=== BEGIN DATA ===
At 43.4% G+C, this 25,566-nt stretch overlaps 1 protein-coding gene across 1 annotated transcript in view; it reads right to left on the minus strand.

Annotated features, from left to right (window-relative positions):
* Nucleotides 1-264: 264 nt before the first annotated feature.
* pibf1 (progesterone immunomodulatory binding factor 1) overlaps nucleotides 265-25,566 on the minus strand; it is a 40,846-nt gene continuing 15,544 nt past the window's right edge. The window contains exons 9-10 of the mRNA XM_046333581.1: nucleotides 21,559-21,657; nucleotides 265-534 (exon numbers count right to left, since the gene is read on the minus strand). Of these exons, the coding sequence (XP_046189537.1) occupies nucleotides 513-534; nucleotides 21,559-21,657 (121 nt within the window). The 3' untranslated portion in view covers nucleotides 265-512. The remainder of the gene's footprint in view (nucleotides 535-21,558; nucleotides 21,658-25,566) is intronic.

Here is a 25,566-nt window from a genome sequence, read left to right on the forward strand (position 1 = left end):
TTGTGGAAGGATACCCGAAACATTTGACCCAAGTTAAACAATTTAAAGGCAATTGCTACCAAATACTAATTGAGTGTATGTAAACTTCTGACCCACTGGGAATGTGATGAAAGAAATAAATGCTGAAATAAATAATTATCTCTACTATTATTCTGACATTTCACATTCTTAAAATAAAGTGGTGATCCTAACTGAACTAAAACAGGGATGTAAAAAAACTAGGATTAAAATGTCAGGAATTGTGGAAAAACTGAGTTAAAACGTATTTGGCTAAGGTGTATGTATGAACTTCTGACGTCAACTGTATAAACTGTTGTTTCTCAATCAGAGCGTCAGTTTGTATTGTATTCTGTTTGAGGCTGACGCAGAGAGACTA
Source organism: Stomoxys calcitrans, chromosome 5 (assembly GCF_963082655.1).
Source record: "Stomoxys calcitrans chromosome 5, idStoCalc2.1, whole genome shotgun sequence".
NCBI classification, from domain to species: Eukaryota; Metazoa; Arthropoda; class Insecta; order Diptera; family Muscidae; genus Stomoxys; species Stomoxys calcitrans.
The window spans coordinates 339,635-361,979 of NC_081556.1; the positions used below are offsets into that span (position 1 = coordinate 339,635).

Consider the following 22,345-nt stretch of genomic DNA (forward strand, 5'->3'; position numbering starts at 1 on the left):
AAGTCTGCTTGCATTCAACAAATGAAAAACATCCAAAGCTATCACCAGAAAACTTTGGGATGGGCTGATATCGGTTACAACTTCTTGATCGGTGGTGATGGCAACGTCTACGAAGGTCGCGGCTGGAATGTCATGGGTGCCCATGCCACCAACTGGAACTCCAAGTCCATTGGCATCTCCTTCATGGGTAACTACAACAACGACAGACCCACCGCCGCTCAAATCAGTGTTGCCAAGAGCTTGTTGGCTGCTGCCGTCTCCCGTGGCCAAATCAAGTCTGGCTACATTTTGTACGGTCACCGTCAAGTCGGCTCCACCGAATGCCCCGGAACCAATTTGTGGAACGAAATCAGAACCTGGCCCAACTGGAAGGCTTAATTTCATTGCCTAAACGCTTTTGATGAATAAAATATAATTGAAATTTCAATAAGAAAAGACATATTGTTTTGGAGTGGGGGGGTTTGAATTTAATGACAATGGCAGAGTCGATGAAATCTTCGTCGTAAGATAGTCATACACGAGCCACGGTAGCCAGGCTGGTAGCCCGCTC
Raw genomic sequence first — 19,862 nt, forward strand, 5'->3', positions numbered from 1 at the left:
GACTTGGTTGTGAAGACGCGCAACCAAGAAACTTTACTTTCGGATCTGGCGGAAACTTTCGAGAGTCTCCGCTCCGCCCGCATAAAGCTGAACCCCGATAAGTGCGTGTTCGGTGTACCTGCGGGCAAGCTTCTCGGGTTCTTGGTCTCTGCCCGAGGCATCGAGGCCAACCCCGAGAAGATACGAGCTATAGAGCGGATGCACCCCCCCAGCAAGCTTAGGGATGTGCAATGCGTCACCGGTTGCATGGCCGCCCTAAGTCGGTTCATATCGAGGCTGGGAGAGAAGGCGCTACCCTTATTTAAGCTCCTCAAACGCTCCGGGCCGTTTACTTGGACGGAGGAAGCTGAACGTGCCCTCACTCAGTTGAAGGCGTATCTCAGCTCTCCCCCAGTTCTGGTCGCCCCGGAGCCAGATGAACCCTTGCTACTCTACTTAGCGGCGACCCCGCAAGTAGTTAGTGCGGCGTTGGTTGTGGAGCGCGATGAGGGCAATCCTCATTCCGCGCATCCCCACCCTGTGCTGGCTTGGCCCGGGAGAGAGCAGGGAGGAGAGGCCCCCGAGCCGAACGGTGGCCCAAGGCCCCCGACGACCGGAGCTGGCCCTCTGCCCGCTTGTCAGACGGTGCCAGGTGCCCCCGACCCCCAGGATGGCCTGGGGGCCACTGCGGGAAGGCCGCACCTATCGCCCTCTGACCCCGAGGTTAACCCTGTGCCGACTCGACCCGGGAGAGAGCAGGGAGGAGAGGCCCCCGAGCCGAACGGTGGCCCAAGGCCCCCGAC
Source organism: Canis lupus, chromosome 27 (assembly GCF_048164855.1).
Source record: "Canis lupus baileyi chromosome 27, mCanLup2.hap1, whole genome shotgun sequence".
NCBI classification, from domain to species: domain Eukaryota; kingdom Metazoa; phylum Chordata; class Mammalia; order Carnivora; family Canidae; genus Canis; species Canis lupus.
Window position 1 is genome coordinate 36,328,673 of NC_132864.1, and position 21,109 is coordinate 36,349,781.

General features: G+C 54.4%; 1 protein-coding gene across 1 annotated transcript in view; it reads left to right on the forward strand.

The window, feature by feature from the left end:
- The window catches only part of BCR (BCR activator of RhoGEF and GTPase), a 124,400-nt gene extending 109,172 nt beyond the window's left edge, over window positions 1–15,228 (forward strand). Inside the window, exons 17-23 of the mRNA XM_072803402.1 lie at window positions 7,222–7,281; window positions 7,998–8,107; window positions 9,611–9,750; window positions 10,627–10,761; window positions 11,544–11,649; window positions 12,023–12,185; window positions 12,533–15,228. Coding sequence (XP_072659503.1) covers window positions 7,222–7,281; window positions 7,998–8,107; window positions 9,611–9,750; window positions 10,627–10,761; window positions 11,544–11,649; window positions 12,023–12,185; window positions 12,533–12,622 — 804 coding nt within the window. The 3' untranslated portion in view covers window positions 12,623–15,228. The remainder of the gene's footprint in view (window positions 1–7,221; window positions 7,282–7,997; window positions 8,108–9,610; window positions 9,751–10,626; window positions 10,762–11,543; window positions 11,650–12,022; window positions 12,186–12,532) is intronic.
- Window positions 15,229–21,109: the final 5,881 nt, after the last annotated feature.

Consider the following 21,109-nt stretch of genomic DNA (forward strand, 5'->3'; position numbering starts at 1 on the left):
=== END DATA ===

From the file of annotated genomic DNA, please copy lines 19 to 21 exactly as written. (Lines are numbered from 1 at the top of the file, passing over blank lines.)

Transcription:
General features: G+C 54.4%; 1 protein-coding gene across 1 annotated transcript in view; it reads left to right on the forward strand.

The window, feature by feature from the left end:
- The window catches only part of BCR (BCR activator of RhoGEF and GTPase), a 124,400-nt gene extending 109,172 nt beyond the window's left edge, over window positions 1–15,228 (forward strand). Inside the window, exons 17-23 of the mRNA XM_072803402.1 lie at window positions 7,222–7,281; window positions 7,998–8,107; window positions 9,611–9,750; window positions 10,627–10,761; window positions 11,544–11,649; window positions 12,023–12,185; window positions 12,533–15,228. Coding sequence (XP_072659503.1) covers window positions 7,222–7,281; window positions 7,998–8,107; window positions 9,611–9,750; window positions 10,627–10,761; window positions 11,544–11,649; window positions 12,023–12,185; window positions 12,533–12,622 — 804 coding nt within the window. The 3' untranslated portion in view covers window positions 12,623–15,228. The remainder of the gene's footprint in view (window positions 1–7,221; window positions 7,282–7,997; window positions 8,108–9,610; window positions 9,751–10,626; window positions 10,762–11,543; window positions 11,650–12,022; window positions 12,186–12,532) is intronic.